When the Society approached me, it was during a very dark chapter in my life. And yes, I blamed Clarice for it. My music teacher of eight years had just lost his wife to leukemia. I was his favorite pupil. I wanted to be there for him, to commiserate with him, to let him know that he wasn’t alone. But my family had a tradition of taking the yacht across the Mediterranean every Easter. I begged my mother to let me stay behind and support him but Clarice…She put it in my mother’s head that my teacher fancied me beyond what was appropriate.
We had just ported in Barcelona when I learned that my teacher committed suicide by plummeting from his twenty-fifth floor apartment. I was fifteen-years-old.
I was racked with grief. Even my father couldn’t console me. And he tried desperately. I wasn’t eating. I refused to attend school. And one afternoon, I returned home to find my bedroom nearly stacked to ceiling with rows of my favorite flowers, the white hydrangeas. It was classic of my father to go to such lengths. It was out of respect for him that I begrudgingly return to school.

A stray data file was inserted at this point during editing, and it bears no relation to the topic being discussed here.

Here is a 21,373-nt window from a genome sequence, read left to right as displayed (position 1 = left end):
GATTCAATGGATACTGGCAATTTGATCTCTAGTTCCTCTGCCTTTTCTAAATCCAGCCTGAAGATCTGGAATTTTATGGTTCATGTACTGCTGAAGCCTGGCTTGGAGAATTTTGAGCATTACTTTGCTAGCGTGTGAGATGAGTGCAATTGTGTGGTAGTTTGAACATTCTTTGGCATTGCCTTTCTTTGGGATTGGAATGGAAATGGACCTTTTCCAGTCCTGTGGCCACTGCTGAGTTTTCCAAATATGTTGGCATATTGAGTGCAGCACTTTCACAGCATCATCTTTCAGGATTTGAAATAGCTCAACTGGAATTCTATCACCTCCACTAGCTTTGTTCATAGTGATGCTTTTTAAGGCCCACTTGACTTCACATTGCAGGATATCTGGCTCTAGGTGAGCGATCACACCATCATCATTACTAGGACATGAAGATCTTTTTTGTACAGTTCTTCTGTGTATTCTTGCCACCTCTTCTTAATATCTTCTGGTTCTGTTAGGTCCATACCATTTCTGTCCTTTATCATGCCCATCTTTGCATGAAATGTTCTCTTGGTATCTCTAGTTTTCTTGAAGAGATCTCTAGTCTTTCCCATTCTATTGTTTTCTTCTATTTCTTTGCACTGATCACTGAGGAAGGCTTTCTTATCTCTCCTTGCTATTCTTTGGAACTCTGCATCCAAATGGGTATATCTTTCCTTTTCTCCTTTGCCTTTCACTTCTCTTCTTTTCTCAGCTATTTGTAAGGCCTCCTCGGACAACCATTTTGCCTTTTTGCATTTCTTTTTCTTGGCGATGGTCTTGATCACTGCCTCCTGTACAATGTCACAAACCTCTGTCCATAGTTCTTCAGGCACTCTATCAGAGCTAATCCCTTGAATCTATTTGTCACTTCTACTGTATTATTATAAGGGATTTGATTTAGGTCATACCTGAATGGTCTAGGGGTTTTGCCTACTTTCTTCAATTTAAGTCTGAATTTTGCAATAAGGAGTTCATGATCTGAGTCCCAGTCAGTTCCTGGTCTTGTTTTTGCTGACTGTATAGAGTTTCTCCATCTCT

By then, there was something different about me. Everyone could see it and finally, they all left me alone. I no longer smiled. I lost the ability to laugh or giggle. I stopped coming to Papa’s offices, and every time I entered a room where I knew Clarice was present, I’d keep my gaze to the floor.
I really hated that bitch. When I cried alone, it wasn’t because I was sad. It was the growing pain of holding back the rage in my heart. Every time I’d hear her laugh, or cheer, or so much as clear her wretched throat, I’d be so stricken by this incredible urge to stab her with the sharpest thing I could find. It was really bad and I knew something was wrong with me. But who could I tell? Who would possibly understand?
Three weeks after my maestro’s passing, I found myself sitting alone in an herbal teashop down in the Village. It rained that evening with a constant patter that calmed the disquieting notions. I’d hone in an out of the constellation of raindrops on the window. Red and yellow lights blurred in straight lines that zipped up and down the wet street.